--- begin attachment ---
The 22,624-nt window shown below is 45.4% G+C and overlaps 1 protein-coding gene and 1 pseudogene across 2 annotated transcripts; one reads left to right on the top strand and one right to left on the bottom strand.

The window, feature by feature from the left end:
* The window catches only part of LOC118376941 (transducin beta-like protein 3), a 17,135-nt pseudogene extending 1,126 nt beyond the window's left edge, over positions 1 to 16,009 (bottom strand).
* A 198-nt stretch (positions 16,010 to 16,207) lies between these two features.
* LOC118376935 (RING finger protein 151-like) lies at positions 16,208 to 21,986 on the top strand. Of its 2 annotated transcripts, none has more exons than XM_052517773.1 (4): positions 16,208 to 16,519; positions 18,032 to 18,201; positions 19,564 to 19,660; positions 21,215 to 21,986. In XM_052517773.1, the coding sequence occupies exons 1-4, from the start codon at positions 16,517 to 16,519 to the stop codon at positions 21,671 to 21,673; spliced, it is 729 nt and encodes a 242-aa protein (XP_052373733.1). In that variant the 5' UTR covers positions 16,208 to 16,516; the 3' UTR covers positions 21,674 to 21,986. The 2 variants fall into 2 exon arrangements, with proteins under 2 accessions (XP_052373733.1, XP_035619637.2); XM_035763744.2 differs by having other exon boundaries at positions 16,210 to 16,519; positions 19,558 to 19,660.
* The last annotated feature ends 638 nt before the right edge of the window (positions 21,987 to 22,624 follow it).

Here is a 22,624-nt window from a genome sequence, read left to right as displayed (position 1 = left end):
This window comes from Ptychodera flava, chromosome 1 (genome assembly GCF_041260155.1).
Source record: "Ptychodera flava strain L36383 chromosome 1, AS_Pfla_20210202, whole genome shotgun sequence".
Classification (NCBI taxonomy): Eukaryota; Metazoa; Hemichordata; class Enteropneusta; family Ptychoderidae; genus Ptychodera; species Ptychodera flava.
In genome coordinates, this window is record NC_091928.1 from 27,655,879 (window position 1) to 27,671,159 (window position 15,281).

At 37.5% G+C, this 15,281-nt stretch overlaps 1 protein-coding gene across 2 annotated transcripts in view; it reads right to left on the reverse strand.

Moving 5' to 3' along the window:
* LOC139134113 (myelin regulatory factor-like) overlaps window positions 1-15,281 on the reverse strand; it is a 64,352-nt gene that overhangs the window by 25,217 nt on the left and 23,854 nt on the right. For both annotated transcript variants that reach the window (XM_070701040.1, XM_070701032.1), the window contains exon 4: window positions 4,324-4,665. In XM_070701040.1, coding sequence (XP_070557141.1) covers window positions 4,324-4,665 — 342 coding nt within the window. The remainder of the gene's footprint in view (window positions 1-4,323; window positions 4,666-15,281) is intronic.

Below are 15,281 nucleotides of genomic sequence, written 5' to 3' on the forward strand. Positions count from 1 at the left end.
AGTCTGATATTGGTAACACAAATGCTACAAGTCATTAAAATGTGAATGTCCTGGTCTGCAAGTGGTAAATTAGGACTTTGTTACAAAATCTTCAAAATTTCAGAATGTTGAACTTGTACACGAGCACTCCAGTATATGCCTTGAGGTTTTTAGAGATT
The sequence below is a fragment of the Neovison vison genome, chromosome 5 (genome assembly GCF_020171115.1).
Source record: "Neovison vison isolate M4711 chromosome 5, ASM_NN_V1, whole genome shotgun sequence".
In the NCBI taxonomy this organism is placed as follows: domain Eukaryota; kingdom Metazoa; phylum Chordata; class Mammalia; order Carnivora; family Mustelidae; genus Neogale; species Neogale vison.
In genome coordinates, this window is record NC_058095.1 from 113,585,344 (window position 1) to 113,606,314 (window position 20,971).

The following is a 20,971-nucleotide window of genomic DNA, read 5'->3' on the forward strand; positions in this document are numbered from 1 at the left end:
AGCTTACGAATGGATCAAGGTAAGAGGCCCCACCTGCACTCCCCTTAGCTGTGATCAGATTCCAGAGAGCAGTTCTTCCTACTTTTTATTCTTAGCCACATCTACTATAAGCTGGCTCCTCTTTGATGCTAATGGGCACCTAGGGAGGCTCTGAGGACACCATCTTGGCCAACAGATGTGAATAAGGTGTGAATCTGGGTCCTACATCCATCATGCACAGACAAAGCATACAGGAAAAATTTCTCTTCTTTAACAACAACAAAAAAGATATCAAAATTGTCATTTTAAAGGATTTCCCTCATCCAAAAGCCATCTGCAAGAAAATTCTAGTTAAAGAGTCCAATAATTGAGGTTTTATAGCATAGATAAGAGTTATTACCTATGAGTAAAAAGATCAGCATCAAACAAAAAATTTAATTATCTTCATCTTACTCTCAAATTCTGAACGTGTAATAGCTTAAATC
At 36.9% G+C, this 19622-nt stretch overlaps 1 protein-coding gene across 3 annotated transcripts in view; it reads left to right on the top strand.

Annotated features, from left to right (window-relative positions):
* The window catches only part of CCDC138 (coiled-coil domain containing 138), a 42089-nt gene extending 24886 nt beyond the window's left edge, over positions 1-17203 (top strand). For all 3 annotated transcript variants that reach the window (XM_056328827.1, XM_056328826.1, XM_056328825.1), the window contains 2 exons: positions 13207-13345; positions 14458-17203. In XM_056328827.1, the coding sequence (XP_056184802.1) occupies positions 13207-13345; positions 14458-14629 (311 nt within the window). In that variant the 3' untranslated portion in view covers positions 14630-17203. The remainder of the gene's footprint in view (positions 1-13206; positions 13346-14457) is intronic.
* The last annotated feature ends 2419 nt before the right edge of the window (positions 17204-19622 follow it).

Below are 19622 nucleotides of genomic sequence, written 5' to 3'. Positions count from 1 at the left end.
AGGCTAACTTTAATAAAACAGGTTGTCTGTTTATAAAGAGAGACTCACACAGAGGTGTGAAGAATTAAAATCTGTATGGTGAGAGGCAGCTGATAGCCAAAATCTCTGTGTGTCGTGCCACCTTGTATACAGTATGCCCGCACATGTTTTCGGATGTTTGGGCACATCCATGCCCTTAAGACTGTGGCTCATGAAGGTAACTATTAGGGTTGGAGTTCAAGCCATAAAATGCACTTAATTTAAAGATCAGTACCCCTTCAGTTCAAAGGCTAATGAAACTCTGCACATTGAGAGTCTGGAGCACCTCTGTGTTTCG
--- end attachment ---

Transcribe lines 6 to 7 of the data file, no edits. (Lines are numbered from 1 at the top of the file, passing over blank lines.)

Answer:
* The last annotated feature ends 638 nt before the right edge of the window (positions 21,987 to 22,624 follow it).

Here is a 22,624-nt window from a genome sequence, read left to right as displayed (position 1 = left end):